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Todd Fernandez Headshot

To Sens. Schumer, McCain and Graham: Immigration Coalitions Support Gay Family Inclusion in Reform

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Sens. Chuck Schumer (D-N.Y.), John McCain (R-Ariz.), Lindsey Graham (R-S.C.) and five others sent the LGBT movement into a panic last week when they issued an outline for immigration reform that excluded same-sex binational couples. In quick response, HRC, NCLR and other organizations issued press releases, and Immigration Equality and Out4Immigration -- the grassroots group of same-sex couples whose lives hang in the balance -- rang alarms to call Schumer's phone lines, renewing a fight everyone thought was finished.

As the most culpable Democrat, Sen. Schumer is the main target. And what's upsetting advocates the most is the fact that his misguided strategy is way out of touch with the current support for including same-sex couples in immigration reform by a broad coalition of immigration reform advocates. Principles and outlines issued by the Congressional Hispanic Caucus, the national immigration coalition FIRM (the Fair Immigration Reform Movement), New Yorkers for Real Immigration Reform, the Congressional Asian Pacific American Caucus and the Coalition for Humane Immigration Rights of Los Angeles and President Obama's immigration principles all contain language supporting the inclusion of gay families in immigration reform. The debate should be over.

Sens. Schumer and McCain in particular are fighting ghosts, and Sen. Graham is simply a sad embarrassment. These immigration coalitions represent hundreds of organizations, including leadership at the highest levels of historically antagonistic groups like the Catholic Church and evangelical Christians. On top of this, over 30 Hispanic groups, representing people of the Catholic faith, have proudly signed on in support of the inclusion of gay families in immigration reform. So while the leaders of some religious outliers may still be puffing their chests, their own constituents have clearly abandoned them.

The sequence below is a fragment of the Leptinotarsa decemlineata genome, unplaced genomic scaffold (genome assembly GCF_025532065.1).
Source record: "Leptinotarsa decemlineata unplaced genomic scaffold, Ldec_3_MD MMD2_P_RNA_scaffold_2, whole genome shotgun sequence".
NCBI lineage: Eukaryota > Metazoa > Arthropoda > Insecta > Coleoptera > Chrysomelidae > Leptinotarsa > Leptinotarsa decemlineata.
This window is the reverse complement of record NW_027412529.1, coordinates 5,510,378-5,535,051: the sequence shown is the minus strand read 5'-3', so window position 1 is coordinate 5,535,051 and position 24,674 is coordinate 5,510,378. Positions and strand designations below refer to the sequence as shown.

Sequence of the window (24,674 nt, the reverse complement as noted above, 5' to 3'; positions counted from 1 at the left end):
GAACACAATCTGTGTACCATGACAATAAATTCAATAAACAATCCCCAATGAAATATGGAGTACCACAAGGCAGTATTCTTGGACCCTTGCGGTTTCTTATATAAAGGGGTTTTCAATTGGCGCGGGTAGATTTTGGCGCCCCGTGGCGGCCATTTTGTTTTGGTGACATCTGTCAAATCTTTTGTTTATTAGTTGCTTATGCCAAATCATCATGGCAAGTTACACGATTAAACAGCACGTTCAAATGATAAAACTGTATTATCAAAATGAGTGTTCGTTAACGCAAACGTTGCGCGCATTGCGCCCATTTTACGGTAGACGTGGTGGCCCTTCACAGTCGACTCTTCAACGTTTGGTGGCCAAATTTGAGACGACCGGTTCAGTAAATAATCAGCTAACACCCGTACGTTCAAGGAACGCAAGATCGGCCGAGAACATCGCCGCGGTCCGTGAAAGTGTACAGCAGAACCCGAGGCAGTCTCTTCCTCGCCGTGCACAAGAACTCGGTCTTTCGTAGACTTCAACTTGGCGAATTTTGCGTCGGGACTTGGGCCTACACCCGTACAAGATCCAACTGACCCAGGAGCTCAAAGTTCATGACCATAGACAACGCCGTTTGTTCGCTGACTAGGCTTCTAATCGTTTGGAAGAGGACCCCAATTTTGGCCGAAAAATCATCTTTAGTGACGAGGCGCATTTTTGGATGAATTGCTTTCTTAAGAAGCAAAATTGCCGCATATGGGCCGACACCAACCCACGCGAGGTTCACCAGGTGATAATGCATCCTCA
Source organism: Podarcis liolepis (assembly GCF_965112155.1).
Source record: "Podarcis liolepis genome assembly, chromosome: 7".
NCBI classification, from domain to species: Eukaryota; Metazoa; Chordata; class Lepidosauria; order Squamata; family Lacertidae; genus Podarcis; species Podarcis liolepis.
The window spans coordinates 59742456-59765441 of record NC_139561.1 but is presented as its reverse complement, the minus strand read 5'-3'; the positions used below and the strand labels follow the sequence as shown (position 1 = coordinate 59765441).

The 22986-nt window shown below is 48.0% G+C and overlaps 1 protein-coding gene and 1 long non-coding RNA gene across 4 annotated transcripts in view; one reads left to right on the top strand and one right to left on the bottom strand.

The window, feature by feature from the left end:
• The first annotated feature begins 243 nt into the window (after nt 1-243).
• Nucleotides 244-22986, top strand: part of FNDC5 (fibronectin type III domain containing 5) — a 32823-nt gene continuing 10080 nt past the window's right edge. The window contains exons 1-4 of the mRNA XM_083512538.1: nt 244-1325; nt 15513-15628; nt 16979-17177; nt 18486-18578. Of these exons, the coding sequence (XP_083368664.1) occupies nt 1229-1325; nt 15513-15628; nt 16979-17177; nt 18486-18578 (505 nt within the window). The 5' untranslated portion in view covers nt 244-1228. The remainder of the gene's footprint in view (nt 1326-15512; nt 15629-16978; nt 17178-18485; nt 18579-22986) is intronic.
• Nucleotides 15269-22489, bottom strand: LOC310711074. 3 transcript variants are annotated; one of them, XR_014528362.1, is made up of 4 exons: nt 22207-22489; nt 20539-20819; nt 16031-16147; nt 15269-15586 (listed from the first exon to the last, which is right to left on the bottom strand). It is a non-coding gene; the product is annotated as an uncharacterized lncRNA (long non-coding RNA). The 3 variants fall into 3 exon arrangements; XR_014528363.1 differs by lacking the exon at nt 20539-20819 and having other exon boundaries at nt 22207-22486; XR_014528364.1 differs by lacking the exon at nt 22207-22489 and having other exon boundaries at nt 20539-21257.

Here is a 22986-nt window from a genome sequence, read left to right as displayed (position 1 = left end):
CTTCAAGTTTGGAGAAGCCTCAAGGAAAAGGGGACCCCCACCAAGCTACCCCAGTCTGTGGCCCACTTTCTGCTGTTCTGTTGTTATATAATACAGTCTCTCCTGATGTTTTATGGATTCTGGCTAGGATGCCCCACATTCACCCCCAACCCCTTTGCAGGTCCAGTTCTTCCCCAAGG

So whose bidding are the senators doing? At most it is the lobbying and media machines of the United States Conference of Catholic Bishops and a handful of clergy, who are disproportionately glorified in the talking-point reporting by the Washington Post on this issue. But there are no bodies -- or constituents -- engaged in immigration reform on the ground who support this discriminatory agenda. They have no phone-banking, rallying or marching support but are simply political place holders staking out tired, obsolete ground. Given the absence of any substantive opposition to including gay families in immigration reform, Schumer's caving and posturing is not only uniformed and outdated but particularly cruel to the affected couples and denigrating to our community.